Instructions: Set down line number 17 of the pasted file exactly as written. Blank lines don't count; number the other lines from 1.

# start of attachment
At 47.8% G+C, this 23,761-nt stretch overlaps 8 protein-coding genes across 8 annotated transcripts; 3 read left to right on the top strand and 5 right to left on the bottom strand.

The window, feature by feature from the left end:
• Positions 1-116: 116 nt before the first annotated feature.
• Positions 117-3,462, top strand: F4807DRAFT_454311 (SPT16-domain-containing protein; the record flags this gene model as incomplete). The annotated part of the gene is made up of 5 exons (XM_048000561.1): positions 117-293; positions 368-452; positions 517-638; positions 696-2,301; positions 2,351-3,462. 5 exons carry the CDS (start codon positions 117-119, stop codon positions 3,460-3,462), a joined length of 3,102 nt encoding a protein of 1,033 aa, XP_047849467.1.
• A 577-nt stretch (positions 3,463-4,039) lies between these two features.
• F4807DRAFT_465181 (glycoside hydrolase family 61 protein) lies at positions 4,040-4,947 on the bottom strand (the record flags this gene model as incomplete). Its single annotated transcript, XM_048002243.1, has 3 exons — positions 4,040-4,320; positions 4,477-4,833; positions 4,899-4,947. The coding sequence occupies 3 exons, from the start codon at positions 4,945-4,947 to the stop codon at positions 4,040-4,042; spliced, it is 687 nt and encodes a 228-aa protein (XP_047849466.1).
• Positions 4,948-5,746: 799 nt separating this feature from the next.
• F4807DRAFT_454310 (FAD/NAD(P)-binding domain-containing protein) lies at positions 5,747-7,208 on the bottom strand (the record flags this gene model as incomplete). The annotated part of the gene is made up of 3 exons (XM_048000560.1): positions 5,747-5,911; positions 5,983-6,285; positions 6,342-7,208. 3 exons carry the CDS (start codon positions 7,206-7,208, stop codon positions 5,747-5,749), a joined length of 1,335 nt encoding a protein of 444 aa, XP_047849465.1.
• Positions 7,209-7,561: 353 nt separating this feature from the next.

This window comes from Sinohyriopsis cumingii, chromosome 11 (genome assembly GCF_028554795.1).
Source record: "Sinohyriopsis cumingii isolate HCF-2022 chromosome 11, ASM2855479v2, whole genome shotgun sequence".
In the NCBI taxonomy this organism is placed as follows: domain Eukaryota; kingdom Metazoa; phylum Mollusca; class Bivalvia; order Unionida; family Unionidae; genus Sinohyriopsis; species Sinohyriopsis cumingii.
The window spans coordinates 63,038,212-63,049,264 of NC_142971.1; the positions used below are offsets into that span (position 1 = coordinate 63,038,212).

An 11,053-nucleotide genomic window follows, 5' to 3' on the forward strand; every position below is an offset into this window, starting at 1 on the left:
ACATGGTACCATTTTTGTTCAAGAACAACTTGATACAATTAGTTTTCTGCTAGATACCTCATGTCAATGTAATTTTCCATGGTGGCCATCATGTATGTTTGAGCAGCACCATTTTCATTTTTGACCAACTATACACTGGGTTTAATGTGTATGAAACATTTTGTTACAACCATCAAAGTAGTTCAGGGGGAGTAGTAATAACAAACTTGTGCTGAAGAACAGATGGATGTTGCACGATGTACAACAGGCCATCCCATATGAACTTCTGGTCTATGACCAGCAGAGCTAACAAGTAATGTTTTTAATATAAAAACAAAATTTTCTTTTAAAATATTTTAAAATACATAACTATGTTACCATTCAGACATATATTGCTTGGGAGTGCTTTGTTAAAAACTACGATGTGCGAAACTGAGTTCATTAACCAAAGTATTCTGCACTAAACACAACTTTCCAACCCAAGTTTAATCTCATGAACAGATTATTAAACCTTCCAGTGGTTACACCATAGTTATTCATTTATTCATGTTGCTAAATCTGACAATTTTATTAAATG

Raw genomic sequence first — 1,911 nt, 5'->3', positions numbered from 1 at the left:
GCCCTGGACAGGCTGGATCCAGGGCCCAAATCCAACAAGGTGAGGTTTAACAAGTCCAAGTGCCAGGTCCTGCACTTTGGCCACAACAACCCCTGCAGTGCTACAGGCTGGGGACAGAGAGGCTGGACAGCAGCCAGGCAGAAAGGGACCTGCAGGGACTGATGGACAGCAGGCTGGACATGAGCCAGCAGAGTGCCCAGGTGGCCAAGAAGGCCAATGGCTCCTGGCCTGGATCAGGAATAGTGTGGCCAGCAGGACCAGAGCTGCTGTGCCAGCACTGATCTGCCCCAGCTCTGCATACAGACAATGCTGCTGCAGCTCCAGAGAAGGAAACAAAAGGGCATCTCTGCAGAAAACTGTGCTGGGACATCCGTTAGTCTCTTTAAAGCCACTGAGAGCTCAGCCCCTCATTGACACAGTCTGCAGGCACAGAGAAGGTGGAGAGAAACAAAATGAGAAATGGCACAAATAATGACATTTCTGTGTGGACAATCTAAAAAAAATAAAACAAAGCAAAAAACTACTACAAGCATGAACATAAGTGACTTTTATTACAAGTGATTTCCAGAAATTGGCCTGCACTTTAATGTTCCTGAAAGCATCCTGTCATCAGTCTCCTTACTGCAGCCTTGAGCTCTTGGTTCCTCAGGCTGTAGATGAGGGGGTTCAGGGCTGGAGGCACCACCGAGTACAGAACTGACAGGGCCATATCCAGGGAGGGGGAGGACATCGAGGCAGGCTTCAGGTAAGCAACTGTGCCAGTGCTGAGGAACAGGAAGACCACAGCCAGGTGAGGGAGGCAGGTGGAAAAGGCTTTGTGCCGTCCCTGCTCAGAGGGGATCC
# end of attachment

GCCCTGGACAGGCTGGATCCAGGGCCCAAATCCAACAAGGTGAGGTTTAACAAGTCCAAGTGCCAGGTCCTGCACTTTGGCCACAACAACCCCTGCAGTGCTACAGGCTGGGGACAGAGAGGCTGGACAGCAGCCAGGCAGAAAGGGACCTGCAGGGACTGATGGACAGCAGGCTGGACATGAGCCAGCAGAGTGCCCAGGTGGCCAAGAAGGCCAATGGCTCCTGGCCTGGATCAGGAATAGTGTGGCCAGCAGGACCAGAGCTGCTGTGCCAGCACTGATCTGCCCCAGCTCTGCATACAGACAATGCTGCTGCAGCTCCAGAGAAGGAAACAAAAGGGCATCTCTGCAGAAAACTGTGCTGGGACATCCGTTAGTCTCTTTAAAGCCACTGAGAGCTCAGCCCCTCATTGACACAGTCTGCAGGCACAGAGAAGGTGGAGAGAAACAAAATGAGAAATGGCACAAATAATGACATTTCTGTGTGGACAATCTAAAAAAAATAAAACAAAGCAAAAAACTACTACAAGCATGAACATAAGTGACTTTTATTACAAGTGATTTCCAGAAATTGGCCTGCACTTTAATGTTCCTGAAAGCATCCTGTCATCAGTCTCCTTACTGCAGCCTTGAGCTCTTGGTTCCTCAGGCTGTAGATGAGGGGGTTCAGGGCTGGAGGCACCACCGAGTACAGAACTGACAGGGCCATATCCAGGGAGGGGGAGGACATCGAGGCAGGCTTCAGGTAAGCAACTGTGCCAGTGCTGAGGAACAGGAAGACCACAGCCAGGTGAGGGAGGCAGGTGGAAAAGGCTTTGTGCCGTCCCTGCTCAGAGGGGATCC